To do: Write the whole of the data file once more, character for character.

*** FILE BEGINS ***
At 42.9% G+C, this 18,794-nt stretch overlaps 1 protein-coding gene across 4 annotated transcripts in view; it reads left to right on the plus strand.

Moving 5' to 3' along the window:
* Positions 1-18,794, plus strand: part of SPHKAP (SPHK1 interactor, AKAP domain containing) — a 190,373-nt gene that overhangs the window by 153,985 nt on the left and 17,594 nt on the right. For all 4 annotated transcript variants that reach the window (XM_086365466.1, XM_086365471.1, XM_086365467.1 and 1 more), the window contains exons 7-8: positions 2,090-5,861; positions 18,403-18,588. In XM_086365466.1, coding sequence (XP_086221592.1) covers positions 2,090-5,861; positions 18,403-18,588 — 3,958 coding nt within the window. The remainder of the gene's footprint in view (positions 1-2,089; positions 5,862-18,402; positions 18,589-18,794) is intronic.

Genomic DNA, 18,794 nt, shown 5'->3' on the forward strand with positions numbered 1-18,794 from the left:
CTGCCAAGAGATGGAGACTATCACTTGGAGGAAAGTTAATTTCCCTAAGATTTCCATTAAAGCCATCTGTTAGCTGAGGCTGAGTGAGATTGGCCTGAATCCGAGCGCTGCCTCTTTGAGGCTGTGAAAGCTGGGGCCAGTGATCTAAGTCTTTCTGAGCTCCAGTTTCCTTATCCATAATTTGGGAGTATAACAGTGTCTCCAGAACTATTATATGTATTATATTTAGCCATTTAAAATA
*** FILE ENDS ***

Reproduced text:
At 42.9% G+C, this 18,794-nt stretch overlaps 1 protein-coding gene across 4 annotated transcripts in view; it reads left to right on the plus strand.

Moving 5' to 3' along the window:
* Positions 1-18,794, plus strand: part of SPHKAP (SPHK1 interactor, AKAP domain containing) — a 190,373-nt gene that overhangs the window by 153,985 nt on the left and 17,594 nt on the right. For all 4 annotated transcript variants that reach the window (XM_086365466.1, XM_086365471.1, XM_086365467.1 and 1 more), the window contains exons 7-8: positions 2,090-5,861; positions 18,403-18,588. In XM_086365466.1, coding sequence (XP_086221592.1) covers positions 2,090-5,861; positions 18,403-18,588 — 3,958 coding nt within the window. The remainder of the gene's footprint in view (positions 1-2,089; positions 5,862-18,402; positions 18,589-18,794) is intronic.

Genomic DNA, 18,794 nt, shown 5'->3' on the forward strand with positions numbered 1-18,794 from the left:
CTGCCAAGAGATGGAGACTATCACTTGGAGGAAAGTTAATTTCCCTAAGATTTCCATTAAAGCCATCTGTTAGCTGAGGCTGAGTGAGATTGGCCTGAATCCGAGCGCTGCCTCTTTGAGGCTGTGAAAGCTGGGGCCAGTGATCTAAGTCTTTCTGAGCTCCAGTTTCCTTATCCATAATTTGGGAGTATAACAGTGTCTCCAGAACTATTATATGTATTATATTTAGCCATTTAAAATA